IMAGE: TREES ON FIRE
Kevork Djansezian  /  AP
This fire atop Palomar Mountain in Escondido , Calif., on Oct. 24 was among the Southern California blazes that released an estimated 8.7 million tons of carbon dioxide by burning trees, according to a new study.
updated 11/1/2007 9:03:14 AM ET 2007-11-01T13:03:14

In one week, Southern California's wildfires spewed the same amount of carbon dioxide — the primary global warming gas — as the state's power plants and vehicles did, scientists figure.

A new study by two Colorado researchers shows that U.S. wildfires pump a significant amount of the greenhouse gas into the air each year, more than the state of Pennsylvania does. It raises questions about how useful it is to plant trees to offset rising carbon dioxide emissions and soothe environmental consciences.

Because the California wildfires occurred just as the study was about to be published, the researchers calculated how much carbon dioxide was likely to come from the devastating blazes Oct. 19-26. It's a lot: 8.7 million tons.

That's more than the state of Vermont produces in a year. And it's also more than the 6 million tons estimated by California's air control agency, which used a different calculation method.

On average, wildfires in the United States each year pump 322 million tons of carbon dioxide. That's about 5 percent of what the country emits by burning fossil fuels, such as gasoline and coal, according to the new research published online Thursday in the peer-reviewed journal Carbon Balance and Management.

'Nothing' as big as fossil fuels
"It is quite a big chunk," said study co-author Jason Neff of the University of Colorado at Boulder. But he adds: "It's nothing compared to our fossil fuels burning."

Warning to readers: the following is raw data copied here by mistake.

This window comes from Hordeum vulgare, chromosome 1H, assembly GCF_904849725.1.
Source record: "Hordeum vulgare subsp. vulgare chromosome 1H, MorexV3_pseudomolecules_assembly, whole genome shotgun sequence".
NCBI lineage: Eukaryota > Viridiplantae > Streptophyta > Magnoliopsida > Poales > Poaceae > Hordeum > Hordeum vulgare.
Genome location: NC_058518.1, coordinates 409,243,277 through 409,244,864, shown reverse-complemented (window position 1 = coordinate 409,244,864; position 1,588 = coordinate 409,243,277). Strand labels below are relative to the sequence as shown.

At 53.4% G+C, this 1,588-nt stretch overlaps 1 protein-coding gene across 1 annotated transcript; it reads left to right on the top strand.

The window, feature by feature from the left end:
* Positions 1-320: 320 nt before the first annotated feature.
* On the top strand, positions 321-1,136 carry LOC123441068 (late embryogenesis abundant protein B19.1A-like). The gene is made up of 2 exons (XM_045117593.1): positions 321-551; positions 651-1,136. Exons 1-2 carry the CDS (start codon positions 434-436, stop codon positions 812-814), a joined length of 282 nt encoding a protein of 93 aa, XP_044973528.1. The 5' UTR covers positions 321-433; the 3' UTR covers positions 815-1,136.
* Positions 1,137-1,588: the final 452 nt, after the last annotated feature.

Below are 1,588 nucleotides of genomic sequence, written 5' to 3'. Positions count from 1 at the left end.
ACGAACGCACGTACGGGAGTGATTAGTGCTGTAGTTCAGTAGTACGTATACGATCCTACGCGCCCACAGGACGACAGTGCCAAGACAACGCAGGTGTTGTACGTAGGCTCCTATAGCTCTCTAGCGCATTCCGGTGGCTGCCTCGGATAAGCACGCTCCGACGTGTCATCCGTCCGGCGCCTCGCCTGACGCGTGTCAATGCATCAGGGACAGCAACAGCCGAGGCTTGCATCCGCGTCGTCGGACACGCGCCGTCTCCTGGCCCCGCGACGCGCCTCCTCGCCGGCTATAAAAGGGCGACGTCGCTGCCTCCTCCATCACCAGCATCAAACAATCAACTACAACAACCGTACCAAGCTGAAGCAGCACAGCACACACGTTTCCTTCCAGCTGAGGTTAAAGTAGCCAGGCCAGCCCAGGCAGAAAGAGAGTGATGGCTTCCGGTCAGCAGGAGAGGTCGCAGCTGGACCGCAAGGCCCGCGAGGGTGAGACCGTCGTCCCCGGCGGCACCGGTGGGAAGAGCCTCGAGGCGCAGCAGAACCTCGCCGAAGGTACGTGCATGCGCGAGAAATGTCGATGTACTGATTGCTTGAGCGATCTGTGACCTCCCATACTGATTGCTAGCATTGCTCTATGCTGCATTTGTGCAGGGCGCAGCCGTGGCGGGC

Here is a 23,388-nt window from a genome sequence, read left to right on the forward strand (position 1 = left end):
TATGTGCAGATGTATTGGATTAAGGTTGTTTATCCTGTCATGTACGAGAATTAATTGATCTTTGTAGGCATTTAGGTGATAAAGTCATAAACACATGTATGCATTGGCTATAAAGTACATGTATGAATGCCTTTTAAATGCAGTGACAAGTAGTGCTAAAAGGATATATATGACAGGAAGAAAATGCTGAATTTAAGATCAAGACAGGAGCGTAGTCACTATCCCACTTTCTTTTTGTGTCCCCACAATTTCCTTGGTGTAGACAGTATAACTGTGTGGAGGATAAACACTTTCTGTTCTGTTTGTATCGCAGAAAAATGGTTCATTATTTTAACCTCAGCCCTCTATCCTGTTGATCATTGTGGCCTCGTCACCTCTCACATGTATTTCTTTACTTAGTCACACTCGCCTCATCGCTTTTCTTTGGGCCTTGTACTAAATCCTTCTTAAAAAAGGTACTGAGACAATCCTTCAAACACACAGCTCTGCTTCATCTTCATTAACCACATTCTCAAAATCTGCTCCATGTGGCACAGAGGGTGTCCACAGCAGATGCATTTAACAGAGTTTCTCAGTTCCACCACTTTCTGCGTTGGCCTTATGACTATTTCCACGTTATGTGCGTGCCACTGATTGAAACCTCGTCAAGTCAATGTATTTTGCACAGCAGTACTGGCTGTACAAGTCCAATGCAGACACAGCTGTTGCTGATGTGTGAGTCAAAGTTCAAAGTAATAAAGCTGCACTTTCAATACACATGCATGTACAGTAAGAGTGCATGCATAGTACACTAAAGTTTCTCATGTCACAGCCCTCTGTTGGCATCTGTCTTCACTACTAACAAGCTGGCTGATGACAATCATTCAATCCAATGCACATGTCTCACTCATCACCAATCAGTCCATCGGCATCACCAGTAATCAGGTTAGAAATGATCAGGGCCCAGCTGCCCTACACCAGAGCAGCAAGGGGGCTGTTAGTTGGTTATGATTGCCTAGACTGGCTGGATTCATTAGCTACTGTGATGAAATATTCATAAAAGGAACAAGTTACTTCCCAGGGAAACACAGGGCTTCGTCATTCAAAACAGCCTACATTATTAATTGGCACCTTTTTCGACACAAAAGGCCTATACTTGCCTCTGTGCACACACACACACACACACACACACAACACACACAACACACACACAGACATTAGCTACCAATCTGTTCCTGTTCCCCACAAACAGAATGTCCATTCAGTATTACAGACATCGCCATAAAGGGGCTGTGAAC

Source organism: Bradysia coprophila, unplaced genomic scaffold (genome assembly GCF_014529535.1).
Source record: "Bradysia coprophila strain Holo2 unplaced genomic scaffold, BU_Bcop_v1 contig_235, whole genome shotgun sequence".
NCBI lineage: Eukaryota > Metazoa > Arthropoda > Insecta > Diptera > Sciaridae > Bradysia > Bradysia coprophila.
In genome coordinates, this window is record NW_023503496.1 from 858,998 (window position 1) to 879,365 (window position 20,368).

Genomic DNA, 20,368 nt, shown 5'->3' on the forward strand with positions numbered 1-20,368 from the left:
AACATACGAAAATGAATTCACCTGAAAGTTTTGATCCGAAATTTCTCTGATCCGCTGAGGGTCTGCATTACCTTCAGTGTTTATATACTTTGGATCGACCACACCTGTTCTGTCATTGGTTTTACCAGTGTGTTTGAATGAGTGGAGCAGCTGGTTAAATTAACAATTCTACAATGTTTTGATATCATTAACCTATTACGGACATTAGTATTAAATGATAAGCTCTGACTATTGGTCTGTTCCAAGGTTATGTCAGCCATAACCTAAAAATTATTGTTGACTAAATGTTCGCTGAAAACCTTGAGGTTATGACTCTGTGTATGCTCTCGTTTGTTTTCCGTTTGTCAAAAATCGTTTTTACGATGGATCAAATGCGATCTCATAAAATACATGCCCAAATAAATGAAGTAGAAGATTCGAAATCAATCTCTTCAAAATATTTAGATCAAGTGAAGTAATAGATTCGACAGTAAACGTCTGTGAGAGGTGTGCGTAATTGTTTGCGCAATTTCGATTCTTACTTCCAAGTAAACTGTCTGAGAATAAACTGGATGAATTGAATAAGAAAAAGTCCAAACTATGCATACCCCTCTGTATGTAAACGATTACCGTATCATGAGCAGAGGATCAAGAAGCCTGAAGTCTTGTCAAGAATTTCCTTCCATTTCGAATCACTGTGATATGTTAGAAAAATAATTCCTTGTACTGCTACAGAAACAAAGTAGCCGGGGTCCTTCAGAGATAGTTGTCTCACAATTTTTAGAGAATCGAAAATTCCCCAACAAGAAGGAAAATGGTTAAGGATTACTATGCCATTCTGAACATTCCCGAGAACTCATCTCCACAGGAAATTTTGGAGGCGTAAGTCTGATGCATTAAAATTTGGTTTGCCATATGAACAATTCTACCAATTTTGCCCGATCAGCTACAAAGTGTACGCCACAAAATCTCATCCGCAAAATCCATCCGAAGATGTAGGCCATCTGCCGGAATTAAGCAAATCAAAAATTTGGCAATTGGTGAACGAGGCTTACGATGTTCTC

Mostly when scientists look at carbon dioxide emissions, they spend their time on the stuff that man adds to power industrial life. But Neff and Christine Wiedinmyer at the National Center for Atmospheric Research in Boulder, Colo., looked at forests, which act as a sponge and absorb some of the carbon dioxide, but which also burn and produce it.

"The problem is that what goes in, comes out," Neff said.

In recent years, some people who want to compensate for their personal contributions to global warming (from driving gas-guzzling cars or heating huge houses) have paid groups to plant trees to soak up that extra carbon in the air. It's called a carbon offset.

Over several decades or centuries, replanted trees will capture some of the gas, but the first few decades it will be at a reduced rate, Wiedinmyer said.

"There's a real danger here that in the offsetting program you feel you've done your bit," said University of Victoria climate scientist Andrew Weaver, who wasn't part of the study. "You've got to be a little bit more creative than to think that you're going to solve global warming by planting trees."

In previous studies, scientists have shown that a general increase in American wildfires — but no one event — is linked to global warming. That raises the possibility of a self-feeding cycle, Wiedinmyer said.

The scientists used satellite imagery, computer models and combustion rates to determine how much carbon dioxide is released during a fire, Wiedinmyer said.

August worst for CO2
Last week, the California Air Resources Board estimated that just under 6 million tons of carbon dioxide were released by the recent fires. The board estimates that for every acre burned, the carbon dioxide emissions are equivalent to two cars driven for a year, said board spokesman Stanley Young. More than half a million acres have burned in Southern California.

Young and Wiedinmyer said estimates do vary widely on scientific method.

The paper finds remarkable differences state by state and month by month. August is the worst month for carbon dioxide emissions from fires.

The Western continental United States is responsible for more than one-third of the country's carbon dioxide from fires. But Alaska is king. Alaskan fires produce twice as much of the greenhouse gas than burning fossil fuels in that state. Alaskan fires make up 27 percent of the nation's yearly fire-related carbon dioxide emissions.

In the Lower 48, California, Oregon, Idaho, Washington, Louisiana, Montana, Georgia, Alabama, Florida, and Texas are top 10 emitters of carbon dioxide through forest fires.

Copyright 2007 The Associated Press. All rights reserved. This material may not be published, broadcast, rewritten or redistributed.

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